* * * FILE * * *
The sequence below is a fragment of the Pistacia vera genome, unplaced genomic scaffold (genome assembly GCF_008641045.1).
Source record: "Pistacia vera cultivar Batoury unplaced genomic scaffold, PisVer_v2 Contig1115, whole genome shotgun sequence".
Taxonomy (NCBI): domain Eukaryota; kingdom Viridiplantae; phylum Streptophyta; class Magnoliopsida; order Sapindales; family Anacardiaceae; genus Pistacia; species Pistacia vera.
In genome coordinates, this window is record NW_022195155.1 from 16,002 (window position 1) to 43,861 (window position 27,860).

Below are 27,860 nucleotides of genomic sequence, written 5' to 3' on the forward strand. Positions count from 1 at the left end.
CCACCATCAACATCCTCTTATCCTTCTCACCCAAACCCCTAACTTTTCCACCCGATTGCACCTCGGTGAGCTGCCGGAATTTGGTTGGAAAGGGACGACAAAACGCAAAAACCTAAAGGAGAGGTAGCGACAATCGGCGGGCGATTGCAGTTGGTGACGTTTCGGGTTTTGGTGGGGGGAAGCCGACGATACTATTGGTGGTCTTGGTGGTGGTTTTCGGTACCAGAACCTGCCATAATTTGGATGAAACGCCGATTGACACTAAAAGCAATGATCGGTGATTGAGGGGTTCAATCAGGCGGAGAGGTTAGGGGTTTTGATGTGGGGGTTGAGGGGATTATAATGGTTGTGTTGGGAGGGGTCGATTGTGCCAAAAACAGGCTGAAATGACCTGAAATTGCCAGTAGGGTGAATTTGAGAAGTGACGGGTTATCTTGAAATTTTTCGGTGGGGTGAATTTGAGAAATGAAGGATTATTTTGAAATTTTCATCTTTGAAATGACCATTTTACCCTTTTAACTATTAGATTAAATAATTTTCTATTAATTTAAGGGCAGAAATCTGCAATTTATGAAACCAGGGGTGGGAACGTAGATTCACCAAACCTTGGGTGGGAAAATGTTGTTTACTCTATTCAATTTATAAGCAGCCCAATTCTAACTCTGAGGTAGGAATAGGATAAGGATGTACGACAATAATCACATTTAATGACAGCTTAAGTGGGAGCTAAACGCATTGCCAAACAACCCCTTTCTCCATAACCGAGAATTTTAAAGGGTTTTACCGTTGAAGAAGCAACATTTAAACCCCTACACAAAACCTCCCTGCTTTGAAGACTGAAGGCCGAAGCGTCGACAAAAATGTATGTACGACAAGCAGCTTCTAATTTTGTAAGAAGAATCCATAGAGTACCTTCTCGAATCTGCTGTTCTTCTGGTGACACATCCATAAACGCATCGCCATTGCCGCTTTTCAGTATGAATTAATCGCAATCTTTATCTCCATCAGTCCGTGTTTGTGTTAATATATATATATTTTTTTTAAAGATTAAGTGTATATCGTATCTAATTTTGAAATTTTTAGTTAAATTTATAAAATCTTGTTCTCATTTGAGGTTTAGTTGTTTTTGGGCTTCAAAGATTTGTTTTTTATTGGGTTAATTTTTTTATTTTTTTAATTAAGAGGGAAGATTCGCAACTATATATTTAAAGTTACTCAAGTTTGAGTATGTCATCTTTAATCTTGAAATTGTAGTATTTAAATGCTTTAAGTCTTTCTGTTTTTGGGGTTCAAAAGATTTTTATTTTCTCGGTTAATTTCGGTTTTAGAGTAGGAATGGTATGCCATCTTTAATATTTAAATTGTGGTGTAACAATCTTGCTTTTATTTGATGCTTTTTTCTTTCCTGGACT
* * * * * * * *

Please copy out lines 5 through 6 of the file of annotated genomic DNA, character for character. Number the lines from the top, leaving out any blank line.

Below are 27,860 nucleotides of genomic sequence, written 5' to 3' on the forward strand. Positions count from 1 at the left end.
CCACCATCAACATCCTCTTATCCTTCTCACCCAAACCCCTAACTTTTCCACCCGATTGCACCTCGGTGAGCTGCCGGAATTTGGTTGGAAAGGGACGACAAAACGCAAAAACCTAAAGGAGAGGTAGCGACAATCGGCGGGCGATTGCAGTTGGTGACGTTTCGGGTTTTGGTGGGGGGAAGCCGACGATACTATTGGTGGTCTTGGTGGTGGTTTTCGGTACCAGAACCTGCCATAATTTGGATGAAACGCCGATTGACACTAAAAGCAATGATCGGTGATTGAGGGGTTCAATCAGGCGGAGAGGTTAGGGGTTTTGATGTGGGGGTTGAGGGGATTATAATGGTTGTGTTGGGAGGGGTCGATTGTGCCAAAAACAGGCTGAAATGACCTGAAATTGCCAGTAGGGTGAATTTGAGAAGTGACGGGTTATCTTGAAATTTTTCGGTGGGGTGAATTTGAGAAATGAAGGATTATTTTGAAATTTTCATCTTTGAAATGACCATTTTACCCTTTTAACTATTAGATTAAATAATTTTCTATTAATTTAAGGGCAGAAATCTGCAATTTATGAAACCAGGGGTGGGAACGTAGATTCACCAAACCTTGGGTGGGAAAATGTTGTTTACTCTATTCAATTTATAAGCAGCCCAATTCTAACTCTGAGGTAGGAATAGGATAAGGATGTACGACAATAATCACATTTAATGACAGCTTAAGTGGGAGCTAAACGCATTGCCAAACAACCCCTTTCTCCATAACCGAGAATTTTAAAGGGTTTTACCGTTGAAGAAGCAACATTTAAACCCCTACACAAAACCTCCCTGCTTTGAAGACTGAAGGCCGAAGCGTCGACAAAAATGTATGTACGACAAGCAGCTTCTAATTTTGTAAGAAGAATCCATAGAGTACCTTCTCGAATCTGCTGTTCTTCTGGTGACACATCCATAAACGCATCGCCATTGCCGCTTTTCAGTATGAATTAATCGCAATCTTTATCTCCATCAGTCCGTGTTTGTGTTAATATATATATATTTTTTTTAAAGATTAAGTGTATATCGTATCTAATTTTGAAATTTTTAGTTAAATTTATAAAATCTTGTTCTCATTTGAGGTTTAGTTGTTTTTGGGCTTCAAAGATTTGTTTTTTATTGGGTTAATTTTTTTATTTTTTTAATTAAGAGGGAAGATTCGCAACTATATATTTAAAGTTACTCAAGTTTGAGTATGTCATCTTTAATCTTGAAATTGTAGTATTTAAATGCTTTAAGTCTTTCTGTTTTTGGGGTTCAAAAGATTTTTATTTTCTCGGTTAATTTCGGTTTTAGAGTAGGAATGGTATGCCATCTTTAATATTTAAATTGTGGTGTAACAATCTTGCTTTTATTTGATGCTTTTTTCTTTCCTGGACT